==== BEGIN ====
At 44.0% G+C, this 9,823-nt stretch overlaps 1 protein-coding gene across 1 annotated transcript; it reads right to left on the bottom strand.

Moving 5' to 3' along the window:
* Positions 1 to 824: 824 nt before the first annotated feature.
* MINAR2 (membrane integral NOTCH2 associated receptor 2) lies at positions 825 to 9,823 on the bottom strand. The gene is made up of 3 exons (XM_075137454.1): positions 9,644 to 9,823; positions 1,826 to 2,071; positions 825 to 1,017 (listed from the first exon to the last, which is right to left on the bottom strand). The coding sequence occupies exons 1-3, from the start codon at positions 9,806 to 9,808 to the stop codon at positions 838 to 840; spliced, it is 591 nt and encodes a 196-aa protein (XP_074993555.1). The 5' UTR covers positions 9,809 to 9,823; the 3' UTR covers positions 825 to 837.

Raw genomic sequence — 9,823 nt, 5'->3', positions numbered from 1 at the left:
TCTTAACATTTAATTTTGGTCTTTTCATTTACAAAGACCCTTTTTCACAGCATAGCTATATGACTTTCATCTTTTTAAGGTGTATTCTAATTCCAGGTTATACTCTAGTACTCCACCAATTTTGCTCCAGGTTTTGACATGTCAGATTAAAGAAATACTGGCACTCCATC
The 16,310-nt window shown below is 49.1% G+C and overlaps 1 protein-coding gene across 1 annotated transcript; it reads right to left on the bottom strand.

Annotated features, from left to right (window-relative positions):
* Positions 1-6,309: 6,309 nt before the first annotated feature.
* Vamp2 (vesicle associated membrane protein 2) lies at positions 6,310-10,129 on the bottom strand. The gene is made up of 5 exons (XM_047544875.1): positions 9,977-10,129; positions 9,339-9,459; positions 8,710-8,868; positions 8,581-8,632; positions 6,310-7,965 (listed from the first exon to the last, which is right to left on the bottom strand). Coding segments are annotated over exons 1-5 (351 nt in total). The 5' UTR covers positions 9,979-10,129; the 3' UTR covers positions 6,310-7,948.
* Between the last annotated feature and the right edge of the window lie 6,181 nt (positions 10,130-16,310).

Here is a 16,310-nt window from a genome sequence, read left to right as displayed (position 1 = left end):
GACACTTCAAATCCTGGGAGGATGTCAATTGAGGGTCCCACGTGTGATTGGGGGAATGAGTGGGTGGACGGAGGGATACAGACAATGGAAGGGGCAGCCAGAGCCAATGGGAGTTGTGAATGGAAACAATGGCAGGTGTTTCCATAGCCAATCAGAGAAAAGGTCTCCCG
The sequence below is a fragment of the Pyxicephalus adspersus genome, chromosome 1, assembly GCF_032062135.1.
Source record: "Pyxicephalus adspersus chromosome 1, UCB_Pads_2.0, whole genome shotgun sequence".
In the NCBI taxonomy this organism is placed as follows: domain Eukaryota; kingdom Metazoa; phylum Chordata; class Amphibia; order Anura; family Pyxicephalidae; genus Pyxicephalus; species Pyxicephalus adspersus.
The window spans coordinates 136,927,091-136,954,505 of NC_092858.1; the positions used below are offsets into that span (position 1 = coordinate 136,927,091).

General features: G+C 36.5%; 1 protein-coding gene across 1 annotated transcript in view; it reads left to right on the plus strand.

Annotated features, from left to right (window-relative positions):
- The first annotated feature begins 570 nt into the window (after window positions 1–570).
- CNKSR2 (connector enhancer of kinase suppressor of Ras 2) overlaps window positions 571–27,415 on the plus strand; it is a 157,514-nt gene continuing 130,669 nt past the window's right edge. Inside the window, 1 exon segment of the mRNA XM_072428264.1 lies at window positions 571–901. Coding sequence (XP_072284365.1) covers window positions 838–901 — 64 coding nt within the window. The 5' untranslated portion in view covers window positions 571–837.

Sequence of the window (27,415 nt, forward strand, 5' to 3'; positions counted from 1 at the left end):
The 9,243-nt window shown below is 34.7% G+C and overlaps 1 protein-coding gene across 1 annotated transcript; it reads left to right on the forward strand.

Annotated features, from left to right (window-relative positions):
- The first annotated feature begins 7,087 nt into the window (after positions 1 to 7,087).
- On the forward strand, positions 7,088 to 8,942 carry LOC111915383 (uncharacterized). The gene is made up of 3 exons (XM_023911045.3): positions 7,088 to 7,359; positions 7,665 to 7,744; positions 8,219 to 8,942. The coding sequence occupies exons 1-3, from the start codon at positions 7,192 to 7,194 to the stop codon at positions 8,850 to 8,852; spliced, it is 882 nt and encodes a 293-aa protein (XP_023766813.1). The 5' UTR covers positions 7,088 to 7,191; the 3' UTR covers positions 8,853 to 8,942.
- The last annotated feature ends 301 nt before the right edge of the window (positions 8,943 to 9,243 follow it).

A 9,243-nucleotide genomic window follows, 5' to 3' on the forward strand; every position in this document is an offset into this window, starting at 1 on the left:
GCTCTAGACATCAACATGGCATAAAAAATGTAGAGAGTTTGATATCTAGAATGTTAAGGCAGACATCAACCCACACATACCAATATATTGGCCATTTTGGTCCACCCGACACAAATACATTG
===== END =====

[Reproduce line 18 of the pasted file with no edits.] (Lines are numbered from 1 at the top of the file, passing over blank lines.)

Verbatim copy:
General features: G+C 36.5%; 1 protein-coding gene across 1 annotated transcript in view; it reads left to right on the plus strand.